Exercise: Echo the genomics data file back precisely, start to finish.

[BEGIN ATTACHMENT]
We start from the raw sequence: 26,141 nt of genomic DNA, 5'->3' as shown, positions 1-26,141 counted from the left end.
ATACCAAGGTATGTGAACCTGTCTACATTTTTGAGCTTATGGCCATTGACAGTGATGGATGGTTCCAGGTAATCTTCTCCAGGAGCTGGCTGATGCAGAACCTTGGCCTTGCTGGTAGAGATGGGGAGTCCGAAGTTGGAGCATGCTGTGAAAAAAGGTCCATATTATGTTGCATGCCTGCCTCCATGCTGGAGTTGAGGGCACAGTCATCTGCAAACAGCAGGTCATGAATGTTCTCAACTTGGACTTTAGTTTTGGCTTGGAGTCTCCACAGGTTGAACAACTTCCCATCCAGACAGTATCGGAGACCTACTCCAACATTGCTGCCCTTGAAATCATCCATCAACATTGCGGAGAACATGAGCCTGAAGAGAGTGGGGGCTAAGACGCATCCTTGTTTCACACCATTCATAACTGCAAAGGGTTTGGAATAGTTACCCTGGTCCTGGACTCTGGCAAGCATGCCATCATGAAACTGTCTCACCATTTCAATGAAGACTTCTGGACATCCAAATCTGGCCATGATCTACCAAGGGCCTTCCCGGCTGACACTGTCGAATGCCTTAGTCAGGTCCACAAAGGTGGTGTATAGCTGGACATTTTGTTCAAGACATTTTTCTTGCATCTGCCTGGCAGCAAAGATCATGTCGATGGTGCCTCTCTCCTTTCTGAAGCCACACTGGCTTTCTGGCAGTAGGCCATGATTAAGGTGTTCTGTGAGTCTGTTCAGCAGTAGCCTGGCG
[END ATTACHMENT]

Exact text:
We start from the raw sequence: 26,141 nt of genomic DNA, 5'->3' as shown, positions 1-26,141 counted from the left end.
ATACCAAGGTATGTGAACCTGTCTACATTTTTGAGCTTATGGCCATTGACAGTGATGGATGGTTCCAGGTAATCTTCTCCAGGAGCTGGCTGATGCAGAACCTTGGCCTTGCTGGTAGAGATGGGGAGTCCGAAGTTGGAGCATGCTGTGAAAAAAGGTCCATATTATGTTGCATGCCTGCCTCCATGCTGGAGTTGAGGGCACAGTCATCTGCAAACAGCAGGTCATGAATGTTCTCAACTTGGACTTTAGTTTTGGCTTGGAGTCTCCACAGGTTGAACAACTTCCCATCCAGACAGTATCGGAGACCTACTCCAACATTGCTGCCCTTGAAATCATCCATCAACATTGCGGAGAACATGAGCCTGAAGAGAGTGGGGGCTAAGACGCATCCTTGTTTCACACCATTCATAACTGCAAAGGGTTTGGAATAGTTACCCTGGTCCTGGACTCTGGCAAGCATGCCATCATGAAACTGTCTCACCATTTCAATGAAGACTTCTGGACATCCAAATCTGGCCATGATCTACCAAGGGCCTTCCCGGCTGACACTGTCGAATGCCTTAGTCAGGTCCACAAAGGTGGTGTATAGCTGGACATTTTGTTCAAGACATTTTTCTTGCATCTGCCTGGCAGCAAAGATCATGTCGATGGTGCCTCTCTCCTTTCTGAAGCCACACTGGCTTTCTGGCAGTAGGCCATGATTAAGGTGTTCTGTGAGTCTGTTCAGCAGTAGCCTGGCG